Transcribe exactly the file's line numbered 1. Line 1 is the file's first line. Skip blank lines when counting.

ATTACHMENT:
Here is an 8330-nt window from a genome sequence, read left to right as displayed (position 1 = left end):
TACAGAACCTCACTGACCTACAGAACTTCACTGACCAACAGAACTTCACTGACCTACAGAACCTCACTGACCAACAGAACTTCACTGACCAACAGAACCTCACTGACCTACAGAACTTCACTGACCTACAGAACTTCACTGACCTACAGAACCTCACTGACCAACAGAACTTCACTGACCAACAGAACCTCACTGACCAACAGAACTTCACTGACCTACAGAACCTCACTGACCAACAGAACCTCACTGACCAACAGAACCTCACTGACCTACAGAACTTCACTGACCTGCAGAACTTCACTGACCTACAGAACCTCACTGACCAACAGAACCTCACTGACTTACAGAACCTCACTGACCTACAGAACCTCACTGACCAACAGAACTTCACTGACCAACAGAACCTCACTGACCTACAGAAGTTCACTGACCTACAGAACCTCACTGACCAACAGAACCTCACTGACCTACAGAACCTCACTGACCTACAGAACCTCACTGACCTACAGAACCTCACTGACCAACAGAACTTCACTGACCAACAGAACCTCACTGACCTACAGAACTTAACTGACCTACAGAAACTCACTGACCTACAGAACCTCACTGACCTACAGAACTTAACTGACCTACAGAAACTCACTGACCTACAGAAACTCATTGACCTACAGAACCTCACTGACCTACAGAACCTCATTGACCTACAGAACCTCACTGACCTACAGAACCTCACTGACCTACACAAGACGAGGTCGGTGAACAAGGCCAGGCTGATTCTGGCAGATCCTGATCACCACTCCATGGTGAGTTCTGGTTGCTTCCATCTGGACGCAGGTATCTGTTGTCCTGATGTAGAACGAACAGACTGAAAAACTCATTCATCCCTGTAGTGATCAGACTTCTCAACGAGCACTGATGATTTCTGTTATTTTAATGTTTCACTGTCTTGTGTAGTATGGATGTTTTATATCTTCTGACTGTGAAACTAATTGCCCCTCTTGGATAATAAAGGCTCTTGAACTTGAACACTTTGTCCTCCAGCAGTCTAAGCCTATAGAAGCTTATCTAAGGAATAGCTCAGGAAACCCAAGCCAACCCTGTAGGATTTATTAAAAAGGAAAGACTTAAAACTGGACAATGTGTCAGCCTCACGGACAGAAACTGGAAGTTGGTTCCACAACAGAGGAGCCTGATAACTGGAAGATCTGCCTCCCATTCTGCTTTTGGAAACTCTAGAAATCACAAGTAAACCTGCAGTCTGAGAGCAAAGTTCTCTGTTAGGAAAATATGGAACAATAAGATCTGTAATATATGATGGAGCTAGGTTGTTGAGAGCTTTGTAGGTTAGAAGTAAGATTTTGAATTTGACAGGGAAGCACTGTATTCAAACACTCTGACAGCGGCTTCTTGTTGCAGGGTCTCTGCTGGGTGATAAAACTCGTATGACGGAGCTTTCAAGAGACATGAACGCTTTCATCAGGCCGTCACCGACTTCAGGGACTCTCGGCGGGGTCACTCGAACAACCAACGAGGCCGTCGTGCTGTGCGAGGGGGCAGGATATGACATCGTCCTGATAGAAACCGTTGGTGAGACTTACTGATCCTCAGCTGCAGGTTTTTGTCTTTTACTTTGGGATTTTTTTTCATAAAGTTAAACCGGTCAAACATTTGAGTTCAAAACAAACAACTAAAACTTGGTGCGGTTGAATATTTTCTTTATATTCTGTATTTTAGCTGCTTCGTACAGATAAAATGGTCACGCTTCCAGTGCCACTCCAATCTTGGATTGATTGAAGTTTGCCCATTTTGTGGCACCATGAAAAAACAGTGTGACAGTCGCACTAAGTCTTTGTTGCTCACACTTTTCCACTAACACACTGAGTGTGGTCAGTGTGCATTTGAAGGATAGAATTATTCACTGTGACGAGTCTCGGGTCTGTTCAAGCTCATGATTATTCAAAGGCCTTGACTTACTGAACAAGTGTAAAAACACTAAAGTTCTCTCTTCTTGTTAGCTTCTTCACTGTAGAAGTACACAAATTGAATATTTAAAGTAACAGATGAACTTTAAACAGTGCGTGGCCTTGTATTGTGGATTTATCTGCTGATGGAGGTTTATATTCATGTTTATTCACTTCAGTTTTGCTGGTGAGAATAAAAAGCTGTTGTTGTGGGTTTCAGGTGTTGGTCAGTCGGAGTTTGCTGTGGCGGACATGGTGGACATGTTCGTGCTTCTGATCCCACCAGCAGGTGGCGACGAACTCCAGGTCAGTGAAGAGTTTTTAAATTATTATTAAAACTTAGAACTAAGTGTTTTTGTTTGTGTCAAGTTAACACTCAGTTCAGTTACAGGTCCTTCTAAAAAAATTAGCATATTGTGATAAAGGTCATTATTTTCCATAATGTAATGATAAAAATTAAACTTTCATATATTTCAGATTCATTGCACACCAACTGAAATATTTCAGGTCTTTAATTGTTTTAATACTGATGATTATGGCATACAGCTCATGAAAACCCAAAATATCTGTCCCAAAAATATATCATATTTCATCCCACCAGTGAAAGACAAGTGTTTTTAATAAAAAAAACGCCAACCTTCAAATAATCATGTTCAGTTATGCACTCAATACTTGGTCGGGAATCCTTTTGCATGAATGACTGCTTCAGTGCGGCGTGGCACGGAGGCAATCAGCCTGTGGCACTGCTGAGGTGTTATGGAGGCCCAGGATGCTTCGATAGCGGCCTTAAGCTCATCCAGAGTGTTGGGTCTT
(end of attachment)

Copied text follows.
Here is an 8330-nt window from a genome sequence, read left to right as displayed (position 1 = left end):